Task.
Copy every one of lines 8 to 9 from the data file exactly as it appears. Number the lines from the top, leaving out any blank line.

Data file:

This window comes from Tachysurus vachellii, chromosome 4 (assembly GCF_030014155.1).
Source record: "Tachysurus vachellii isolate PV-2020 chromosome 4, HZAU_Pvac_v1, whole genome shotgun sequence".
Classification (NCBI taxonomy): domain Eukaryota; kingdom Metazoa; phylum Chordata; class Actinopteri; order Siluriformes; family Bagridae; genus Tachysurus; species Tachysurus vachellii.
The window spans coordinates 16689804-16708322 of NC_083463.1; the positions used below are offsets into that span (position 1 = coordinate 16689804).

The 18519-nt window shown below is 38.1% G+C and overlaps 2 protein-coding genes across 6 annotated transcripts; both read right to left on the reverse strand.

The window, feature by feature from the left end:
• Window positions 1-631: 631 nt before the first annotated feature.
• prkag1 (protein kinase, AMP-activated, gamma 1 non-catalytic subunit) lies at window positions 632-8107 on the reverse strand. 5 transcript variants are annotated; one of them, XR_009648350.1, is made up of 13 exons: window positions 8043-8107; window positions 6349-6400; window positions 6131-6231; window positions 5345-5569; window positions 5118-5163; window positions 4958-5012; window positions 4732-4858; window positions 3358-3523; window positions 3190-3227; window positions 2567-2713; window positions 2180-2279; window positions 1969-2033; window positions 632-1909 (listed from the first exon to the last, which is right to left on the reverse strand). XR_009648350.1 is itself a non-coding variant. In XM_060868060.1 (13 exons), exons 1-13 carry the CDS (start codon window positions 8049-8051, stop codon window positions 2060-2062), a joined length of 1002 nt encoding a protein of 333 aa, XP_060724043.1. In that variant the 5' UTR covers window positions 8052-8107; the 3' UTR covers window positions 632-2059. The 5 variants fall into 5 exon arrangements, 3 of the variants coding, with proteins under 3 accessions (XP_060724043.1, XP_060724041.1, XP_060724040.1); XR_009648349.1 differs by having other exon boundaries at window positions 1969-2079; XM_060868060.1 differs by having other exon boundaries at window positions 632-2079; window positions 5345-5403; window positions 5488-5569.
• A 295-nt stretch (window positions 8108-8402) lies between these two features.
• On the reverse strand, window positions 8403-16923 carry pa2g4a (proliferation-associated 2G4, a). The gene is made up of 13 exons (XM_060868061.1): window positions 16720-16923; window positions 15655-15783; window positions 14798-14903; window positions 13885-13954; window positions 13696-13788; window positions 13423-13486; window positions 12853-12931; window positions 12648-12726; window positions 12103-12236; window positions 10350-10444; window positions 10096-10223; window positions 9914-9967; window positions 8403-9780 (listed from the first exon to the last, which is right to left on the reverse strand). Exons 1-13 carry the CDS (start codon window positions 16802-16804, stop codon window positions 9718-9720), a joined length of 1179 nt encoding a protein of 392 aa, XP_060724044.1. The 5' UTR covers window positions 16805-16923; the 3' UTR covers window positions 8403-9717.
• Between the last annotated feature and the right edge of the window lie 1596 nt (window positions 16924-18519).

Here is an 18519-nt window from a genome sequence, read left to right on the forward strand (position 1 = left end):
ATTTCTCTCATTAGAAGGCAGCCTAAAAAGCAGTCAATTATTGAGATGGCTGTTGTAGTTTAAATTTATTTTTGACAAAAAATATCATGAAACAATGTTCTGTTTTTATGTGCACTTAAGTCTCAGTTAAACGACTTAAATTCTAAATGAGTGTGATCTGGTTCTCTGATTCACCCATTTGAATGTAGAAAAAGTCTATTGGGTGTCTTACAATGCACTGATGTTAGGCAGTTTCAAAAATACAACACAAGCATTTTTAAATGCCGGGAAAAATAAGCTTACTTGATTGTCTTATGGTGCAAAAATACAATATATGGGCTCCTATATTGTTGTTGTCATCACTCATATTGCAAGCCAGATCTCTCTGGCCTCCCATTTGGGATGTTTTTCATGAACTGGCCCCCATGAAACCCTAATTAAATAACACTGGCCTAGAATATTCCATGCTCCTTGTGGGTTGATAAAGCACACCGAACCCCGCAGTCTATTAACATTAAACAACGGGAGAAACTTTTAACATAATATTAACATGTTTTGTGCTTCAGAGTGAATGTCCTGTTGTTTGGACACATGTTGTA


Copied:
• prkag1 (protein kinase, AMP-activated, gamma 1 non-catalytic subunit) lies at window positions 632-8107 on the reverse strand. 5 transcript variants are annotated; one of them, XR_009648350.1, is made up of 13 exons: window positions 8043-8107; window positions 6349-6400; window positions 6131-6231; window positions 5345-5569; window positions 5118-5163; window positions 4958-5012; window positions 4732-4858; window positions 3358-3523; window positions 3190-3227; window positions 2567-2713; window positions 2180-2279; window positions 1969-2033; window positions 632-1909 (listed from the first exon to the last, which is right to left on the reverse strand). XR_009648350.1 is itself a non-coding variant. In XM_060868060.1 (13 exons), exons 1-13 carry the CDS (start codon window positions 8049-8051, stop codon window positions 2060-2062), a joined length of 1002 nt encoding a protein of 333 aa, XP_060724043.1. In that variant the 5' UTR covers window positions 8052-8107; the 3' UTR covers window positions 632-2059. The 5 variants fall into 5 exon arrangements, 3 of the variants coding, with proteins under 3 accessions (XP_060724043.1, XP_060724041.1, XP_060724040.1); XR_009648349.1 differs by having other exon boundaries at window positions 1969-2079; XM_060868060.1 differs by having other exon boundaries at window positions 632-2079; window positions 5345-5403; window positions 5488-5569.
• A 295-nt stretch (window positions 8108-8402) lies between these two features.